Modi has a peculiar habit of mispronouncing the name of the most famous Indian who ever lived. File photo: Reuters / Amit Dave
Modi has a peculiar habit of mispronouncing the name of the most famous Indian who ever lived. File photo: Reuters / Amit Dave

Rahul Gandhi has lost, but not really. Narendra Modi has won, but not really. In a nutshell, that is what the Gujarat election verdict was all about. The Bharatiya Janata Party on Monday huffed and puffed its way to a difficult victory in Prime Minister Modi’s home state of Gujarat in an election where his policies during his three years as Prime Minister and 12 years in the State took center stage.

As results trickled in, the BJP was struggling with 99 seats ahead of the main opposition Congress Party, which was leading in 83 constituencies. This is only a shade better than a simple majority of 92 in a State Assembly of 182 seats.

Just 48 hours ago, all exit polls had predicted a massive victory for the ruling BJP. But the results left Congress tantalizingly close to victory. The BJP had set a dream target of Mission 150. But their hopes of dominance were dashed as the day unfolded.

A narrow victory

The story of the day was not about the BJP’s sixth consecutive term since 1995, but about a revived Congress coming so close to victory. This was evident during the campaign forcing the Prime Minister to junk a “development” platform and instead polarize the vote on sectarian lines.

The biggest consolation for the BJP in this victory was the monumental effort to ensure that Gandhi, the newly appointed President of the Congress party, didn’t get to walk away with a clear win in their tallest leader’s home state.  To add to the BJP’s woes and Congress’ advantage, there was 24-year-old Hardik Patel’s pitched two-year-old Patidar caste agitation seeking reservation in government jobs for his community. A similar move by Other Backward Caste (OBC) leader Alpesh Thakore and Dalit leader Jignesh Mevani, led to a rare and powerful alliance for the Congress. This is a unusual since Patidar, OBC and Dalit leaders have rarely come together in the past.

Under the name of caste assertion, the three, as well as Gandhi, tapped into the growing disenchantment over unemployment, expensive privatization of education, farmers revolting over the collapse of key crops, and the poor state of Gujarat’s fabled small-scale and medium scale industries. The demonetization and the Goods and Services Tax proved to be twin blows for voters in the rural and semi-urban areas, while the cities continued to firmly back Modi.

The overall vote share of the BJP nosedived from 60.11% in the 2014 general elections to 49%, in a state the party considers invincible. The Congress, on the other hand, clocked a share of 41.5% against 33.45% in 2014.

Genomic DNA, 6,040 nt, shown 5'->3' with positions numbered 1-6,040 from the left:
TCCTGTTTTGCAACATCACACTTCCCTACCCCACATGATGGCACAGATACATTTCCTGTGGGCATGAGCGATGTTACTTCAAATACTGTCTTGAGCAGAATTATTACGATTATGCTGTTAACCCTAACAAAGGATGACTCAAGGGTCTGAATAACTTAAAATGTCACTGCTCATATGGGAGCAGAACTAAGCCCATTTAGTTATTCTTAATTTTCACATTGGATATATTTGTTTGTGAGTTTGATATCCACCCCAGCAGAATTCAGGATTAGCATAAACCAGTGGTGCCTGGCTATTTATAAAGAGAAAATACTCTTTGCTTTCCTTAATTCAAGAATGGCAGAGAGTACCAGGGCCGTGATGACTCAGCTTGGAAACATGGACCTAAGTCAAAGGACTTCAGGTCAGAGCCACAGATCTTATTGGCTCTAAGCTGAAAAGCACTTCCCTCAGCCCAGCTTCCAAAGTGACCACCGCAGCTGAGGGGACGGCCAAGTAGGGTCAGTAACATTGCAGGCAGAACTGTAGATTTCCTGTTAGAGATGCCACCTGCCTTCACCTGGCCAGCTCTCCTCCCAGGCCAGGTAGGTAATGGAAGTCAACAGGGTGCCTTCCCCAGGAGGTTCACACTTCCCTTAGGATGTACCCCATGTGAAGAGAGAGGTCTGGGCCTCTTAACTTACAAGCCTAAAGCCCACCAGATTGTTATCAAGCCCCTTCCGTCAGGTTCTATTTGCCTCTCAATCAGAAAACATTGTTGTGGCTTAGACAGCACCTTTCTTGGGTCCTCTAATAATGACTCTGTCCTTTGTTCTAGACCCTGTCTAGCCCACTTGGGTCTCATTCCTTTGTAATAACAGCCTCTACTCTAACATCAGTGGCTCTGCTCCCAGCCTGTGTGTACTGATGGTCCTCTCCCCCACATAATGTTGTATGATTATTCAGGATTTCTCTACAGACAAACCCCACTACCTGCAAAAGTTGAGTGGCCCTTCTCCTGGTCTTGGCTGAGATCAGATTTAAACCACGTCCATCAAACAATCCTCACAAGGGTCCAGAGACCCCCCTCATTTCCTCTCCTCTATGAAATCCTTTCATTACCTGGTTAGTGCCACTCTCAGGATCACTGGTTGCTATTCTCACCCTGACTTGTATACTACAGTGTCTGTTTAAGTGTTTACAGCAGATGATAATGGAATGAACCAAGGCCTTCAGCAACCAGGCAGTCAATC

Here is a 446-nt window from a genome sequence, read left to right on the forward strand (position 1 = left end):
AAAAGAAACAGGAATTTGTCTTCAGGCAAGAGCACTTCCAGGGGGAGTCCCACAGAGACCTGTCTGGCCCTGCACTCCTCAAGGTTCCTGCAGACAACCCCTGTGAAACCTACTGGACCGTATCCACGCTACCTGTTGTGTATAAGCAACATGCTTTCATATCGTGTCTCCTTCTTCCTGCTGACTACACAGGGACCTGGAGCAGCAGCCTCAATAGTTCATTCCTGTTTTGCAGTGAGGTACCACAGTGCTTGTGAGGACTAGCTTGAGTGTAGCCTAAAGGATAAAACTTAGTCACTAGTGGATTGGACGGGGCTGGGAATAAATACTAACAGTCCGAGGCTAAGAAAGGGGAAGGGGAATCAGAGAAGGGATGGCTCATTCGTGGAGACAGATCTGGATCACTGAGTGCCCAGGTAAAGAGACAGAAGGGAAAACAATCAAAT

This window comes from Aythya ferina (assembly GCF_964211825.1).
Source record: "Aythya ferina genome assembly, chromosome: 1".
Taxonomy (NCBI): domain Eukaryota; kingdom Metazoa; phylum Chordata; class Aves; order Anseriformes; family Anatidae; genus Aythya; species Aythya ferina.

As vote counting started earlier, Congress briefly took the lead and sent stock markets plunging by 850 points. Although the BJP recovered, it barely passed the half-way mark of 92 seats required for a simple majority.

The major takeaway for the Congress was the victory in the Saurashtra and Kutch regions, where it picked up 15 seats more than the 2012  state elections to win 30 out of 54 seats, leaving one to BJP and another to a Nationalist Congress Party candidate.

All the issues of the influential Patidar community, the widespread anger among farmers, and effects of the ill-conceived demonetization and GST were more pronounced in this region than other parts of Gujarat. The Congress victory here also indicated that the BJP was losing its grip over the rural areas of Gujarat.

This fact coincides with the recent victory of the BJP in the elections to local self-government bodies in India’s largest state, Uttar Pradesh, where the ruling party won the majority of urban centers even as rural areas slipped away.

The major takeaway for the BJP is that it won in spite of the Modi Government’s record, which had become the major election issue for Congress. In response, Modi shrewdly played the “son of the soil” card, which probably helped ease the damage.

Modi converted every attack on his government’s policies as though it was a collective insult of the people of Gujarat, and asked voters, “Do you wish to tolerate an insult to your son of the soil? Can you tolerate it? Can you tolerate it if someone calls me a ‘neech’ (lowly) man? It is an insult of entire Gujarat.” It had the desired impact and the fence-sitters voted for him, if not for the party.

Congress could not convert the anger against the Modi Government at the national level, and by proxy, in Gujarat, mostly because it could not present a credible Chief Ministerial candidate. Had they done so, the results could have been different.

An energized Congress

Gandhi carried himself with uncanny dexterity during the campaign. He made the right noises at the right time and, for a change,  connected with the masses. However, he failed to counter Modi’s “Insider-versus-Outsider” strategy.

Modi’s BJP has every reason to celebrate this much-needed victory in the Prime Minister’s home state. A failure here could have meant a country-wide loss of face, even as three crucial states go to the polls next year.

For Congress, this is yet another loss in Gujarat as well as one more for Gandhi. The big consolation for Gandhi and his party is that for the first time they put the previously invincible Modi on the back-foot over his policies.

So one lost, but not really. Another won, but not really.

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